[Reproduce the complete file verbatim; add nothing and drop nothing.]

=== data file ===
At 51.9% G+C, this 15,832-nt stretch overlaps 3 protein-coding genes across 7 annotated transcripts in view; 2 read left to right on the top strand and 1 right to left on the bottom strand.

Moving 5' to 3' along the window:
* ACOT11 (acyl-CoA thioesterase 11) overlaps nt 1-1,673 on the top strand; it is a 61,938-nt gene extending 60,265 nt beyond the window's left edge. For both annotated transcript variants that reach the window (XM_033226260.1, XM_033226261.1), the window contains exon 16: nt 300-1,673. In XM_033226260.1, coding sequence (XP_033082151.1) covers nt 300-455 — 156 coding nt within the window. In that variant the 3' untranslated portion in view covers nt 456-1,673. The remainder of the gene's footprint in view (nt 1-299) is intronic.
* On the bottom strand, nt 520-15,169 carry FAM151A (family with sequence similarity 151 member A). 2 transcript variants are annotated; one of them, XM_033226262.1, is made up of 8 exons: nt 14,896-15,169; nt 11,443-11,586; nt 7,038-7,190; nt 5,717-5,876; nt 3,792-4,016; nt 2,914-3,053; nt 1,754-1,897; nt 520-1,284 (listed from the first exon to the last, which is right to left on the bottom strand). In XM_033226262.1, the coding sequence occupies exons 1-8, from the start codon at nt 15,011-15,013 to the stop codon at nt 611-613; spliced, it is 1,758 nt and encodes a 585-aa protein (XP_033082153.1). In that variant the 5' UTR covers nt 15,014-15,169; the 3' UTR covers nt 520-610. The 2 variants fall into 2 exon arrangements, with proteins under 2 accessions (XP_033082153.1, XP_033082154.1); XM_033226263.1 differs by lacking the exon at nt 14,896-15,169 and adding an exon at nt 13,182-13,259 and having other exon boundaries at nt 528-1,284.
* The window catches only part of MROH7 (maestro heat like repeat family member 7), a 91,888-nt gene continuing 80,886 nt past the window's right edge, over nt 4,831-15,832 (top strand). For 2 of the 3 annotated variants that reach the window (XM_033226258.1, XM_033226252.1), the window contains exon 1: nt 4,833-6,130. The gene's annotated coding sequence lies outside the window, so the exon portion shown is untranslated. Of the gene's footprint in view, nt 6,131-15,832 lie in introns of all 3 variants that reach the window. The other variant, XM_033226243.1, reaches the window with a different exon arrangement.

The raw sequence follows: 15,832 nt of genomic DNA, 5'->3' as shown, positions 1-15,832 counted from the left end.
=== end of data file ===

At 51.9% G+C, this 15,832-nt stretch overlaps 3 protein-coding genes across 7 annotated transcripts in view; 2 read left to right on the top strand and 1 right to left on the bottom strand.

Moving 5' to 3' along the window:
* ACOT11 (acyl-CoA thioesterase 11) overlaps nt 1-1,673 on the top strand; it is a 61,938-nt gene extending 60,265 nt beyond the window's left edge. For both annotated transcript variants that reach the window (XM_033226260.1, XM_033226261.1), the window contains exon 16: nt 300-1,673. In XM_033226260.1, coding sequence (XP_033082151.1) covers nt 300-455 — 156 coding nt within the window. In that variant the 3' untranslated portion in view covers nt 456-1,673. The remainder of the gene's footprint in view (nt 1-299) is intronic.
* On the bottom strand, nt 520-15,169 carry FAM151A (family with sequence similarity 151 member A). 2 transcript variants are annotated; one of them, XM_033226262.1, is made up of 8 exons: nt 14,896-15,169; nt 11,443-11,586; nt 7,038-7,190; nt 5,717-5,876; nt 3,792-4,016; nt 2,914-3,053; nt 1,754-1,897; nt 520-1,284 (listed from the first exon to the last, which is right to left on the bottom strand). In XM_033226262.1, the coding sequence occupies exons 1-8, from the start codon at nt 15,011-15,013 to the stop codon at nt 611-613; spliced, it is 1,758 nt and encodes a 585-aa protein (XP_033082153.1). In that variant the 5' UTR covers nt 15,014-15,169; the 3' UTR covers nt 520-610. The 2 variants fall into 2 exon arrangements, with proteins under 2 accessions (XP_033082153.1, XP_033082154.1); XM_033226263.1 differs by lacking the exon at nt 14,896-15,169 and adding an exon at nt 13,182-13,259 and having other exon boundaries at nt 528-1,284.
* The window catches only part of MROH7 (maestro heat like repeat family member 7), a 91,888-nt gene continuing 80,886 nt past the window's right edge, over nt 4,831-15,832 (top strand). For 2 of the 3 annotated variants that reach the window (XM_033226258.1, XM_033226252.1), the window contains exon 1: nt 4,833-6,130. The gene's annotated coding sequence lies outside the window, so the exon portion shown is untranslated. Of the gene's footprint in view, nt 6,131-15,832 lie in introns of all 3 variants that reach the window. The other variant, XM_033226243.1, reaches the window with a different exon arrangement.

The raw sequence follows: 15,832 nt of genomic DNA, 5'->3' as shown, positions 1-15,832 counted from the left end.